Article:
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Study Reveals APEXamenity Increases HCAHPS

Study Reveals APEXamenity Increases HCAHPS

In a 6-month pilot, West Virginia University’s Ruby Memorial Hospital saw Top Box response rates increase by 3.5% for Pilot units while the rest of the hospital saw this rate decline by 1.6%. Using predictive analytics, APEXamenity quickly identifies patients who are least likely to have their issues resolved before leaving the hospital, so that PPE staff can intervene and resolve issues for silent saboteurs. 


West Virginia University’s Ruby Memorial Hospital completed a 6-month pilot of the APEXamenity Rounding Tool between March 5, 2019 and August 2019.  Three pilot units were assigned to use the APEXamenity tool while the rest of the hospital pursued 100% rounding.  Performance during the pilot was compared to the 12 months preceding the pilot.


During the pilot period, pilot units showed a 3.5% increase on average for the 9 VBP-relevant HCAHPS Dimensions.  The rest of the hospital saw a 1.6% decline on average over the same period.  VPB Performance Ranges (i.e. the difference between Benchmark and Threshold) is an excellent way to put these changes in context, demonstrating the potential impact of APEXamenity on a hospital’s ranking, stars, and reimbursement.


The story is even more striking when the impact of APEX on individual units is visualized. 

Two units successfully engaged with APEX to produce significant, positive impacts for their units, in both absolute terms and relative to hospital-level declines.  The third unit experienced a change in leadership – the leader who was to use the APEX tool – and produced results identical to the overall hospital.  The data in the previous section actually includes this no-change unit and the unit’s performance actually supports the idea that the engagement between leadership and the tool was the driving force behind the success of the other pilot units.

Improving HCAHPS Through Predictive Analytics 

APEXamenity achieves this impact by leveraging proprietary predictive models to identify patients who are least likely to have their issues resolved before leaving the hospital, producing not-top-box responses on the HCAHPS survey.  On admission, patients in the pilot units are automatically run through these models and the results are forwarded to the APEXamenity tool for use by Nurse Leaders:

As Nurse Leaders engage patients, they track the patient’s responses and any commitments made to that patient:


One of the most interesting aspects of the pilot was a perception by the Nurse Leaders that they weren’t talking to the right people – despite the significant and positive impact on scores.  Every unit has a couple of patients who are vocal about their issues.  In units with regulars, they may even know these patients by name.  Why wouldn’t the model identify these “obvious” patients?  The answer is both simple and heartening:  Nurse Leaders are good at their job.  When they identify a patient who is unsatisfied, they’re usually successful addressing that concern.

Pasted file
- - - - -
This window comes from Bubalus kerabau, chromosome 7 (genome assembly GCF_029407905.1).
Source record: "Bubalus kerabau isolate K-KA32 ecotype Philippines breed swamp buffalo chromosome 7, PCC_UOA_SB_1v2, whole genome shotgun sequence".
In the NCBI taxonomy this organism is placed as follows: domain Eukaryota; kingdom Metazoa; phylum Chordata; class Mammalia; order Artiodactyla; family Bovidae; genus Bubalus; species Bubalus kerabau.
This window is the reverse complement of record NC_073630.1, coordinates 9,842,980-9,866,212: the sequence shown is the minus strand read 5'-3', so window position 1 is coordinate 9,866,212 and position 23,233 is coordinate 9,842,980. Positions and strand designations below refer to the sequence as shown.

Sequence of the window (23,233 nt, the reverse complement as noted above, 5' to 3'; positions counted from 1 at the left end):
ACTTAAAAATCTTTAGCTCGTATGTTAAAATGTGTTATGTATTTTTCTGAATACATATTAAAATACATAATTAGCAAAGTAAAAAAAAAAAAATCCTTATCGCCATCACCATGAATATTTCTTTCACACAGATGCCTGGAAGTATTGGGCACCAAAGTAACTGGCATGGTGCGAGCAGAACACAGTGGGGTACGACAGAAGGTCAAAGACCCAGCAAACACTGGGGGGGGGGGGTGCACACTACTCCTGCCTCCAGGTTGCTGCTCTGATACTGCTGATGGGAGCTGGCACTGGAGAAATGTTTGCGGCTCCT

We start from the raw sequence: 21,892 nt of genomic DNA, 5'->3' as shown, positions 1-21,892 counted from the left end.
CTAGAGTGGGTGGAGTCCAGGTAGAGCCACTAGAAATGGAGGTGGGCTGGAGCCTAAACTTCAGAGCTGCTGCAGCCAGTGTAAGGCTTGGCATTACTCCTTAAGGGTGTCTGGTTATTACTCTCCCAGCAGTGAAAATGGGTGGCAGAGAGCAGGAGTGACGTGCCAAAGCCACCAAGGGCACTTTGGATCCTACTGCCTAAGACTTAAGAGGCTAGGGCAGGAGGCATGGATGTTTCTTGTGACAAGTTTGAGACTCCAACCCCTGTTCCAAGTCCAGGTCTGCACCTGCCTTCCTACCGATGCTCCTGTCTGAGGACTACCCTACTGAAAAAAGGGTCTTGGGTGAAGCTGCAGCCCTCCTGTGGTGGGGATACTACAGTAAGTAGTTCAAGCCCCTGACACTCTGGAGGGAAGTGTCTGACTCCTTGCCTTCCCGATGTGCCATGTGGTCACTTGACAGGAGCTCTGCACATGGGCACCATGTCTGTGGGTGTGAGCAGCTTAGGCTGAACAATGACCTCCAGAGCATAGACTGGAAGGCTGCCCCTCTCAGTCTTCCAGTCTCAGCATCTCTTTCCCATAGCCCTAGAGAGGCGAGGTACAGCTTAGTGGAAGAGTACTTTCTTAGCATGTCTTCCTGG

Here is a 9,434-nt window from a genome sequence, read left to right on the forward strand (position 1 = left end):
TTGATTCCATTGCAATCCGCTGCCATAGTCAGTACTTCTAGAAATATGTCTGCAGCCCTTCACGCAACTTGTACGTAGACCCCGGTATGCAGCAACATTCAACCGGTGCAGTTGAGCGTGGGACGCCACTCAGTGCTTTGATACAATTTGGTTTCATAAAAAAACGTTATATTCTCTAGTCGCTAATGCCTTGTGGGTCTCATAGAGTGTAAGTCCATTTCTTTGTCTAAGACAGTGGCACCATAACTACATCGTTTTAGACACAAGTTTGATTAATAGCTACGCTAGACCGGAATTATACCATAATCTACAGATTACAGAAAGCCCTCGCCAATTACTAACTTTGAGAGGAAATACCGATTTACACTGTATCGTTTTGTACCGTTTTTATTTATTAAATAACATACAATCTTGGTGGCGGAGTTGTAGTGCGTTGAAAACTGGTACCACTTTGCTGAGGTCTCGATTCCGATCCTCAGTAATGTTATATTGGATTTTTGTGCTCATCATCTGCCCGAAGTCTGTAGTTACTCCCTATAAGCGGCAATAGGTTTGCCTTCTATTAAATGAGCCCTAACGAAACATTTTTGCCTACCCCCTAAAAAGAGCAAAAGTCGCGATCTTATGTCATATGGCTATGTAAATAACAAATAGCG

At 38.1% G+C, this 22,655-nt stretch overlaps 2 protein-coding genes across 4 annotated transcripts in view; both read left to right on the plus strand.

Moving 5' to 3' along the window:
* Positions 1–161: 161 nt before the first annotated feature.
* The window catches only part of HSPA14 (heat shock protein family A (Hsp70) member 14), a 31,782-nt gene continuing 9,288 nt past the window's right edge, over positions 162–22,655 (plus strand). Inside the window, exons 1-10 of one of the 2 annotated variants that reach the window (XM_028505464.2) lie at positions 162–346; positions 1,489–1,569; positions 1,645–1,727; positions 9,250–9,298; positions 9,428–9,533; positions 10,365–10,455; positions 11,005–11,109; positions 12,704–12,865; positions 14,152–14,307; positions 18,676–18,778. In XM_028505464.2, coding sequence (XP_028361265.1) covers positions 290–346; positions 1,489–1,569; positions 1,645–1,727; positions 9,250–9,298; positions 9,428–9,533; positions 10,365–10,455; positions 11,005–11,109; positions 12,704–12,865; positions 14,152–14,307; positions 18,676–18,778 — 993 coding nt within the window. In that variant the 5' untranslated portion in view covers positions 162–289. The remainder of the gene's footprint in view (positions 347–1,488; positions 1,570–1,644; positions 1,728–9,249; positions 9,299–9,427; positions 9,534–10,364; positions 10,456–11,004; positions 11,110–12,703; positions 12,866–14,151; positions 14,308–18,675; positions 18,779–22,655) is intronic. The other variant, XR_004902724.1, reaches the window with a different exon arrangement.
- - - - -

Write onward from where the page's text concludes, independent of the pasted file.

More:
It follows that the majority of not-top-box respondents are actually patients who were not identified by a Nurse Leader.  While less-than-100% rounding is certainly a possible explanation, we believe that many of these respondents are actually reticent to complain to Nurse Leaders.  The patients may be averse to conflict, may not feel they are qualified to complain about the performance of a medical professional or may fear some sort of retaliation if they complain about the person wielding the needle.  Whatever their reasons, these Silent Saboteurs often go undiscovered and unaddressed until they complete an “anonymous” HCAHPS survey.

APEXamenity helps to give these Silent Saboteurs a voice by prompting staff to be extra sensitive to the reaction of patients who are likely to fall into this category.  If a high-risk patient says that everything is “OK” (vs. good or great), it may be a red flag that there is a latent issue.  Nurse Leaders can help overcome this reticence by asking again or by trying to break the ice with a weaker statement like “We know we’re not perfect; what is one place we could improve?”  Once the ice is broken, it’s easier to get to a patient’s actual concerns.

And this is exactly what Ruby experienced during their kick-off.  As part of their training, three teams were sent to three different patients flagged as high risk.  Two returned reasonably quickly with nothing to report, but one of the three was slow to return.  When the team finally returned, they shared their experience.  At first, the patient reported no issues.  With a little persistence, however, the patient turned into a “gusher” (their words) reporting a wide variety of concerns and issues that they were then empowered to address.

Ambassador Software Works 

Ambassador Software Works provides AI-based patient insights through its proprietary APEXamenity Rounding Tool and through partnerships with leading Rounding Tool vendors. To learn more about how AI-based patient insights can improve your patients’ experience, HCAHPS scores, and VBP reimbursement, please call 855.349.4224 or email